17 Sep 2009

Super-city becomes law

9:58 pm on 17 September 2009

Parliament has passed legislation setting up New Zealand's first super-city, an amalgamation of Auckland's eight local authorities. The final stages of the legislation were passed under urgency on Thursday.

Local Government Minister Rodney Hide says the creation of one council, one mayor and one plan is vital for the region. "Getting Auckland right is in the interests of all New Zealanders," he told Parliament.

The House also passed amendments, including one to keep the northern boundary of the Rodney district intact.

The Maori and Labour parties failed to get Maori representation on the new council entrenched in the legislation. But Maori Party MP Rahui Katene said the matter would not rest there for mana whenua, "no matter what the vote tells them today".

Mr Hide thanked submitters and MPs who opposed the Bill, saying that robust challenges from Labour MPs Phil Twyford and George Hawkins had kept the Government on its toes.

Process was a 'fiasco' - Labour

The Labour Party says the Government process around the legislation has been a fiasco.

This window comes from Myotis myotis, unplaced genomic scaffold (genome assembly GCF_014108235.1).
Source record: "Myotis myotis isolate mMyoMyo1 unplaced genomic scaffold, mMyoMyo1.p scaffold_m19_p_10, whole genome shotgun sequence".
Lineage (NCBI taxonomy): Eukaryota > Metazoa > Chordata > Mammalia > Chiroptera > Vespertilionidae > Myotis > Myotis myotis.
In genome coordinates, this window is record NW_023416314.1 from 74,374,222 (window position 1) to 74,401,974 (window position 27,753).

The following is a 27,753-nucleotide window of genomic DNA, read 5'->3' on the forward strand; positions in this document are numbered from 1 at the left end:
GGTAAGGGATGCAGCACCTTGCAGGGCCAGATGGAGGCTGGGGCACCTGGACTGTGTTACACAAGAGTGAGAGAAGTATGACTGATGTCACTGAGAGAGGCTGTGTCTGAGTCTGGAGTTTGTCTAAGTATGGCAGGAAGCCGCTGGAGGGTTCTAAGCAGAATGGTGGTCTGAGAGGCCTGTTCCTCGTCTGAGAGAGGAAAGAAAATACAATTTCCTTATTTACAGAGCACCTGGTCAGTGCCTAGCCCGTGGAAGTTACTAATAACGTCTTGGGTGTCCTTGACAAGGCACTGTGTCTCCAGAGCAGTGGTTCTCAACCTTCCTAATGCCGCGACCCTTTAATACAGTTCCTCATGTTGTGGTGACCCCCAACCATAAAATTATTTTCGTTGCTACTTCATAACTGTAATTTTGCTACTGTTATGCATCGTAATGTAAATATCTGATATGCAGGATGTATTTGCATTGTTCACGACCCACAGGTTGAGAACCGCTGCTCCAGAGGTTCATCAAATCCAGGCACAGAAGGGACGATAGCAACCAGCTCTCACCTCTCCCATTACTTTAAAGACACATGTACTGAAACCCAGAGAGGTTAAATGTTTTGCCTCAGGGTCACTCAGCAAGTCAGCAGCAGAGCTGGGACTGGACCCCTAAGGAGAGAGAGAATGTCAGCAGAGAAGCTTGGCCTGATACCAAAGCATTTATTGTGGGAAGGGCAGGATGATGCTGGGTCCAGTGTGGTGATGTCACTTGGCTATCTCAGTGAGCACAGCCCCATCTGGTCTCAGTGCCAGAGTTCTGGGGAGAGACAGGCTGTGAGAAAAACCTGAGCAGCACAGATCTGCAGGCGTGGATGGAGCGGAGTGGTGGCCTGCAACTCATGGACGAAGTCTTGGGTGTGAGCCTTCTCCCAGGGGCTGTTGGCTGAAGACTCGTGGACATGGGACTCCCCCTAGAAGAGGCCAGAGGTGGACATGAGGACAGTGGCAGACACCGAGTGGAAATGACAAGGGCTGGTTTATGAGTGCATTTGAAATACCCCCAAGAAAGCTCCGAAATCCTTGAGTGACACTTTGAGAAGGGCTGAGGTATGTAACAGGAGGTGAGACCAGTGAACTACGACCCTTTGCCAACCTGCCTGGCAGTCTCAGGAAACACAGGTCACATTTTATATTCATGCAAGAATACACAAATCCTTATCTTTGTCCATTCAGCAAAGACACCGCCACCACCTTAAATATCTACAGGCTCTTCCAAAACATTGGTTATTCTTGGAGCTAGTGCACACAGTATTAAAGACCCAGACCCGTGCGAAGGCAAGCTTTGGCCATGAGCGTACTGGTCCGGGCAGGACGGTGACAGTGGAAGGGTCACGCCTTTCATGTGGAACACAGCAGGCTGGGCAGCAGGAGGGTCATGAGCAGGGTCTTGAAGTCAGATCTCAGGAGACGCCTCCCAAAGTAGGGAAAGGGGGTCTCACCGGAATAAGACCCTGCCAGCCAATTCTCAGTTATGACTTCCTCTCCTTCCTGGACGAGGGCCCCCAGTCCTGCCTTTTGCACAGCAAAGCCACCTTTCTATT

Labour's Phil Twyford criticised the Prime Minister John Key's claim he was open to Maori seats being introduced when he had already ruled that out under pressure from the Local Government Minister.

Mr Twyford said the two men, and the associate minister, John Carter, have handled the super-city issue badly.

Banks rubbishes asset-sale suggestions

Auckland City mayor John Banks has, meanwhile, rubbished the idea of an agenda to privatise assets under the new Auckland Council, calling it humbug.

Particular concern has been expressed about the new water company to be formed when the eight current councils merge, but Mr Banks says selling off assets would be the kiss of death. The Government also says such claims amount to scaremongering by opposition political parties.

Labour and the Greens have accused the Government of leaving the future of Auckland's significant assets in the hands of those who favour privatisation. But the Associate Minister of Local Government, John Carter, says the power to sell local body assets does not lie with government ministers.